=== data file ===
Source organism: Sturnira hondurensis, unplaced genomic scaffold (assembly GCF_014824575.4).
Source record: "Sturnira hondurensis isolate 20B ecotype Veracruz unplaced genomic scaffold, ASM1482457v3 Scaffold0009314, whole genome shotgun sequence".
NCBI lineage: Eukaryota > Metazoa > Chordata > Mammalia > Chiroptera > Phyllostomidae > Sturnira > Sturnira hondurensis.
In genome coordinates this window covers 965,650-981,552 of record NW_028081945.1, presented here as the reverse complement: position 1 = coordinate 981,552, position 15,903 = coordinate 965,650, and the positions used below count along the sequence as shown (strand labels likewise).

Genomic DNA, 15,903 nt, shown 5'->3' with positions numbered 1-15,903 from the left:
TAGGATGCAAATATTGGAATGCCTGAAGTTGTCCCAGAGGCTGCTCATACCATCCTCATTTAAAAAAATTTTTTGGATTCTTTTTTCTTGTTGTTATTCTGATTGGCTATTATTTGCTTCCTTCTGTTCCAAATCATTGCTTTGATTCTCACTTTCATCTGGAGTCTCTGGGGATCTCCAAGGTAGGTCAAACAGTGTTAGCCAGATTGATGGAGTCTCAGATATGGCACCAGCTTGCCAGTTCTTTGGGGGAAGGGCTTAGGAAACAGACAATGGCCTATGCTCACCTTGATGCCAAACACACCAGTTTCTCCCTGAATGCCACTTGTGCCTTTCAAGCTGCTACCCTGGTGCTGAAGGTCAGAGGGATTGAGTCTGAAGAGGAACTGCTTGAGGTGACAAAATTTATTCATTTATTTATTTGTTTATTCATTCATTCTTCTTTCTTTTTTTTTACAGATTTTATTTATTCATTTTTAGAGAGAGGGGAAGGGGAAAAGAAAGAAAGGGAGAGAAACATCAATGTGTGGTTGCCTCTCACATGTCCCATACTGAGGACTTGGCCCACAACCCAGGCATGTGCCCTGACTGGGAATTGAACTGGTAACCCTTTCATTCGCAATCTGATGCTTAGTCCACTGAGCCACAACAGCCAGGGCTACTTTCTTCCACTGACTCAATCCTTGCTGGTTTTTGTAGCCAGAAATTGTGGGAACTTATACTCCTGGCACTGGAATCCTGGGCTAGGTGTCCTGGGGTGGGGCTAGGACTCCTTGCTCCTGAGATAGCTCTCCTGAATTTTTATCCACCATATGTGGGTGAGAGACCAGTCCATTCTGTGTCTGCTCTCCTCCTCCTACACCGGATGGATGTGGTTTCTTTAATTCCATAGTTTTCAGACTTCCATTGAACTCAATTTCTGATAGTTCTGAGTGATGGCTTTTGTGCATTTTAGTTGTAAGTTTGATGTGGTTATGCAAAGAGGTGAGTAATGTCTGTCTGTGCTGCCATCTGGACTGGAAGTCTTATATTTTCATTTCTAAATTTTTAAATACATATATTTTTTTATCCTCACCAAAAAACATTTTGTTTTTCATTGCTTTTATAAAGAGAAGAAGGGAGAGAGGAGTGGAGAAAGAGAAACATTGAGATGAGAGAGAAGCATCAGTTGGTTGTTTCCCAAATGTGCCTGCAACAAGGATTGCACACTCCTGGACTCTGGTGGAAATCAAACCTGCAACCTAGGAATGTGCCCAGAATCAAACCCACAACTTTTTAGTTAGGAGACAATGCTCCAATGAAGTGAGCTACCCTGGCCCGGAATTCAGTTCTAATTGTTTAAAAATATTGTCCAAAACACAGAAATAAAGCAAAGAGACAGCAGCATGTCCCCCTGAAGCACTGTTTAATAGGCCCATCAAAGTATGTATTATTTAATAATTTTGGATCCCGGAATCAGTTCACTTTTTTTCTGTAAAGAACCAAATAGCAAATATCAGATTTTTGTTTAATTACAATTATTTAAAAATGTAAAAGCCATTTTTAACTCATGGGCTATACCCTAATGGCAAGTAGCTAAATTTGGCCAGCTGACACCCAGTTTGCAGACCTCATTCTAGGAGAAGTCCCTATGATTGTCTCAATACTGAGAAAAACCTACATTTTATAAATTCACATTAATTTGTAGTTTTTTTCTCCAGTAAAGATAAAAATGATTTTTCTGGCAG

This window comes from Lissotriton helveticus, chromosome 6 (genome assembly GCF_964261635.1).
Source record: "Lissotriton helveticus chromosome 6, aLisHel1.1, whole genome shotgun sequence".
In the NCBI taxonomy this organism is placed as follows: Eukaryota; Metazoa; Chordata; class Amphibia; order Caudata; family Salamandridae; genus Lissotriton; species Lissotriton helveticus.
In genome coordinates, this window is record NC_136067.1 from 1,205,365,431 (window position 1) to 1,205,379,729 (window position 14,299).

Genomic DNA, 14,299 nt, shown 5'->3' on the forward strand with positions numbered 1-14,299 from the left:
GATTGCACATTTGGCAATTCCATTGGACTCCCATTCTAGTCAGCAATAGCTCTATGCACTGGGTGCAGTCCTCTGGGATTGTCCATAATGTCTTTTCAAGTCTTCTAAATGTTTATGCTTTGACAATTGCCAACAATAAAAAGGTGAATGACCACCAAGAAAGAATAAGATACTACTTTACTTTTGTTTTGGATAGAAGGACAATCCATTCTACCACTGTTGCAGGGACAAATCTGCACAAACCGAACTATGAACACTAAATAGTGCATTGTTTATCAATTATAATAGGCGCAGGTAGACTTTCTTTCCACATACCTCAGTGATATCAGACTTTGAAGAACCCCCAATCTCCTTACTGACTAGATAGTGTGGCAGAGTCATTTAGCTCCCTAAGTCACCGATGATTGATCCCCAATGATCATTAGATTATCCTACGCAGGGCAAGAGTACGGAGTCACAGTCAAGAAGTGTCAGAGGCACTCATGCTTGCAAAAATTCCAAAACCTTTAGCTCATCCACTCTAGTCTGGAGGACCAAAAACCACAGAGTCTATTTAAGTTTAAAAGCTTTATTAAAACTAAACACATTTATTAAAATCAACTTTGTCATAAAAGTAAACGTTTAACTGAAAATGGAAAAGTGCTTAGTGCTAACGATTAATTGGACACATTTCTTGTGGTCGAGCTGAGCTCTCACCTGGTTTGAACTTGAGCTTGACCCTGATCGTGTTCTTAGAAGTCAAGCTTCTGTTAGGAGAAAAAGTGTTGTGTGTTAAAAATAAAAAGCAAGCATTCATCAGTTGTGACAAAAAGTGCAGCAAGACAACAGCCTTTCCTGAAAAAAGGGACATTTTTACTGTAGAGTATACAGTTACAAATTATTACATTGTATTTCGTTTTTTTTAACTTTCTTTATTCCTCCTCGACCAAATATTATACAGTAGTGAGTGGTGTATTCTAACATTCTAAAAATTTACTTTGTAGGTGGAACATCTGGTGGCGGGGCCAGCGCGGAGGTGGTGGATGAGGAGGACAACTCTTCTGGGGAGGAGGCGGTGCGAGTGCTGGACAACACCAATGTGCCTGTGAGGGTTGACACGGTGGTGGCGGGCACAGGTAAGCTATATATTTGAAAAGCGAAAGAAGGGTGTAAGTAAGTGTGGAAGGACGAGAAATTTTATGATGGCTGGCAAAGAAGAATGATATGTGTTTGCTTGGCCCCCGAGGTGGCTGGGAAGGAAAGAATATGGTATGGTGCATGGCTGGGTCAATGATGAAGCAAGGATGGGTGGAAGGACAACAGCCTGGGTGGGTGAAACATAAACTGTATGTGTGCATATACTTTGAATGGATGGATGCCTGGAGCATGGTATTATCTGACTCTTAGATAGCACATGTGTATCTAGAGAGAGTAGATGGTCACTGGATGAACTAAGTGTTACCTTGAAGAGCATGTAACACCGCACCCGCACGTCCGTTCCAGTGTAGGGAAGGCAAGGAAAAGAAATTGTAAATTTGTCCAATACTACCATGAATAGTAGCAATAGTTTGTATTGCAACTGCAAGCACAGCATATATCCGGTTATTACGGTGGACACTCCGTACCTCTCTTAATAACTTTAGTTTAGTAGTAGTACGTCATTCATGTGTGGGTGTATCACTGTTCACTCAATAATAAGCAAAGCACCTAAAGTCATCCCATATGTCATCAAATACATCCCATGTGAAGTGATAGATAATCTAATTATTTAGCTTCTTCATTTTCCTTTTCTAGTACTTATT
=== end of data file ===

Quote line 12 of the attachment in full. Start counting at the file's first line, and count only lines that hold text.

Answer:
GATTGCACATTTGGCAATTCCATTGGACTCCCATTCTAGTCAGCAATAGCTCTATGCACTGGGTGCAGTCCTCTGGGATTGTCCATAATGTCTTTTCAAGTCTTCTAAATGTTTATGCTTTGACAATTGCCAACAATAAAAAGGTGAATGACCACCAAGAAAGAATAAGATACTACTTTACTTTTGTTTTGGATAGAAGGACAATCCATTCTACCACTGTTGCAGGGACAAATCTGCACAAACCGAACTATGAACACTAAATAGTGCATTGTTTATCAATTATAATAGGCGCAGGTAGACTTTCTTTCCACATACCTCAGTGATATCAGACTTTGAAGAACCCCCAATCTCCTTACTGACTAGATAGTGTGGCAGAGTCATTTAGCTCCCTAAGTCACCGATGATTGATCCCCAATGATCATTAGATTATCCTACGCAGGGCAAGAGTACGGAGTCACAGTCAAGAAGTGTCAGAGGCACTCATGCTTGCAAAAATTCCAAAACCTTTAGCTCATCCACTCTAGTCTGGAGGACCAAAAACCACAGAGTCTATTTAAGTTTAAAAGCTTTATTAAAACTAAACACATTTATTAAAATCAACTTTGTCATAAAAGTAAACGTTTAACTGAAAATGGAAAAGTGCTTAGTGCTAACGATTAATTGGACACATTTCTTGTGGTCGAGCTGAGCTCTCACCTGGTTTGAACTTGAGCTTGACCCTGATCGTGTTCTTAGAAGTCAAGCTTCTGTTAGGAGAAAAAGTGTTGTGTGTTAAAAATAAAAAGCAAGCATTCATCAGTTGTGACAAAAAGTGCAGCAAGACAACAGCCTTTCCTGAAAAAAGGGACATTTTTACTGTAGAGTATACAGTTACAAATTATTACATTGTATTTCGTTTTTTTTAACTTTCTTTATTCCTCCTCGACCAAATATTATACAGTAGTGAGTGGTGTATTCTAACATTCTAAAAATTTACTTTGTAGGTGGAACATCTGGTGGCGGGGCCAGCGCGGAGGTGGTGGATGAGGAGGACAACTCTTCTGGGGAGGAGGCGGTGCGAGTGCTGGACAACACCAATGTGCCTGTGAGGGTTGACACGGTGGTGGCGGGCACAGGTAAGCTATATATTTGAAAAGCGAAAGAAGGGTGTAAGTAAGTGTGGAAGGACGAGAAATTTTATGATGGCTGGCAAAGAAGAATGATATGTGTTTGCTTGGCCCCCGAGGTGGCTGGGAAGGAAAGAATATGGTATGGTGCATGGCTGGGTCAATGATGAAGCAAGGATGGGTGGAAGGACAACAGCCTGGGTGGGTGAAACATAAACTGTATGTGTGCATATACTTTGAATGGATGGATGCCTGGAGCATGGTATTATCTGACTCTTAGATAGCACATGTGTATCTAGAGAGAGTAGATGGTCACTGGATGAACTAAGTGTTACCTTGAAGAGCATGTAACACCGCACCCGCACGTCCGTTCCAGTGTAGGGAAGGCAAGGAAAAGAAATTGTAAATTTGTCCAATACTACCATGAATAGTAGCAATAGTTTGTATTGCAACTGCAAGCACAGCATATATCCGGTTATTACGGTGGACACTCCGTACCTCTCTTAATAACTTTAGTTTAGTAGTAGTACGTCATTCATGTGTGGGTGTATCACTGTTCACTCAATAATAAGCAAAGCACCTAAAGTCATCCCATATGTCATCAAATACATCCCATGTGAAGTGATAGATAATCTAATTATTTAGCTTCTTCATTTTCCTTTTCTAGTACTTATT